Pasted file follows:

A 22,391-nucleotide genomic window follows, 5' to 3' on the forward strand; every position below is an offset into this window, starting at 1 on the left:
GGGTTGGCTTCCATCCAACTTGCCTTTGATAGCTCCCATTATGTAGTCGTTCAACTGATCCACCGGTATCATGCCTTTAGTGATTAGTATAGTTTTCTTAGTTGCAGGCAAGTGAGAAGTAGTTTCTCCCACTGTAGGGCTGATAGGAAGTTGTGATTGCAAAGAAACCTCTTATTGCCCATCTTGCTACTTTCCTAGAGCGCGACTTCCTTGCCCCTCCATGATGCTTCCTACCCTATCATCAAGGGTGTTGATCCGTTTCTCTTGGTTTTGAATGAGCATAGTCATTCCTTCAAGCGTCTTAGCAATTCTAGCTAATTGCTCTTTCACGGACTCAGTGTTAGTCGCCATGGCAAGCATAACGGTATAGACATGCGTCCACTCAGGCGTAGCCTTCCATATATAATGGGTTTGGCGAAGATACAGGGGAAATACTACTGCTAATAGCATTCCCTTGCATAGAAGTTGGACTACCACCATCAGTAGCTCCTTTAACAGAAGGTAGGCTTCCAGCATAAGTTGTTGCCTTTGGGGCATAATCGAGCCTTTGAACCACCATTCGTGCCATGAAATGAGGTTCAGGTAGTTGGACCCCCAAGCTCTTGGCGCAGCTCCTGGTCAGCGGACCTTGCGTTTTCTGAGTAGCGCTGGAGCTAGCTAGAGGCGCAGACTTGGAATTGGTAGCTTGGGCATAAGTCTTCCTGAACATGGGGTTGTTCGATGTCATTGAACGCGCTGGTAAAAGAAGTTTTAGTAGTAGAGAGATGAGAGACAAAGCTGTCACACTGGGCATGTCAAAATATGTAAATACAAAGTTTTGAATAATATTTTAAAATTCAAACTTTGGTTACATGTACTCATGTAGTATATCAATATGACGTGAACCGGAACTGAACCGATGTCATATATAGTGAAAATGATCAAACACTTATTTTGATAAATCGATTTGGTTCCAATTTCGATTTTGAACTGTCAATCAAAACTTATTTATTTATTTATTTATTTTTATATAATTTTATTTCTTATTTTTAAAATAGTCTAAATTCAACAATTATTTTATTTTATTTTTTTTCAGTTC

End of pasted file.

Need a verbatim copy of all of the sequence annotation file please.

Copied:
A 22,391-nucleotide genomic window follows, 5' to 3' on the forward strand; every position below is an offset into this window, starting at 1 on the left:
GGGTTGGCTTCCATCCAACTTGCCTTTGATAGCTCCCATTATGTAGTCGTTCAACTGATCCACCGGTATCATGCCTTTAGTGATTAGTATAGTTTTCTTAGTTGCAGGCAAGTGAGAAGTAGTTTCTCCCACTGTAGGGCTGATAGGAAGTTGTGATTGCAAAGAAACCTCTTATTGCCCATCTTGCTACTTTCCTAGAGCGCGACTTCCTTGCCCCTCCATGATGCTTCCTACCCTATCATCAAGGGTGTTGATCCGTTTCTCTTGGTTTTGAATGAGCATAGTCATTCCTTCAAGCGTCTTAGCAATTCTAGCTAATTGCTCTTTCACGGACTCAGTGTTAGTCGCCATGGCAAGCATAACGGTATAGACATGCGTCCACTCAGGCGTAGCCTTCCATATATAATGGGTTTGGCGAAGATACAGGGGAAATACTACTGCTAATAGCATTCCCTTGCATAGAAGTTGGACTACCACCATCAGTAGCTCCTTTAACAGAAGGTAGGCTTCCAGCATAAGTTGTTGCCTTTGGGGCATAATCGAGCCTTTGAACCACCATTCGTGCCATGAAATGAGGTTCAGGTAGTTGGACCCCCAAGCTCTTGGCGCAGCTCCTGGTCAGCGGACCTTGCGTTTTCTGAGTAGCGCTGGAGCTAGCTAGAGGCGCAGACTTGGAATTGGTAGCTTGGGCATAAGTCTTCCTGAACATGGGGTTGTTCGATGTCATTGAACGCGCTGGTAAAAGAAGTTTTAGTAGTAGAGAGATGAGAGACAAAGCTGTCACACTGGGCATGTCAAAATATGTAAATACAAAGTTTTGAATAATATTTTAAAATTCAAACTTTGGTTACATGTACTCATGTAGTATATCAATATGACGTGAACCGGAACTGAACCGATGTCATATATAGTGAAAATGATCAAACACTTATTTTGATAAATCGATTTGGTTCCAATTTCGATTTTGAACTGTCAATCAAAACTTATTTATTTATTTATTTATTTTTATATAATTTTATTTCTTATTTTTAAAATAGTCTAAATTCAACAATTATTTTATTTTATTTTTTTTCAGTTC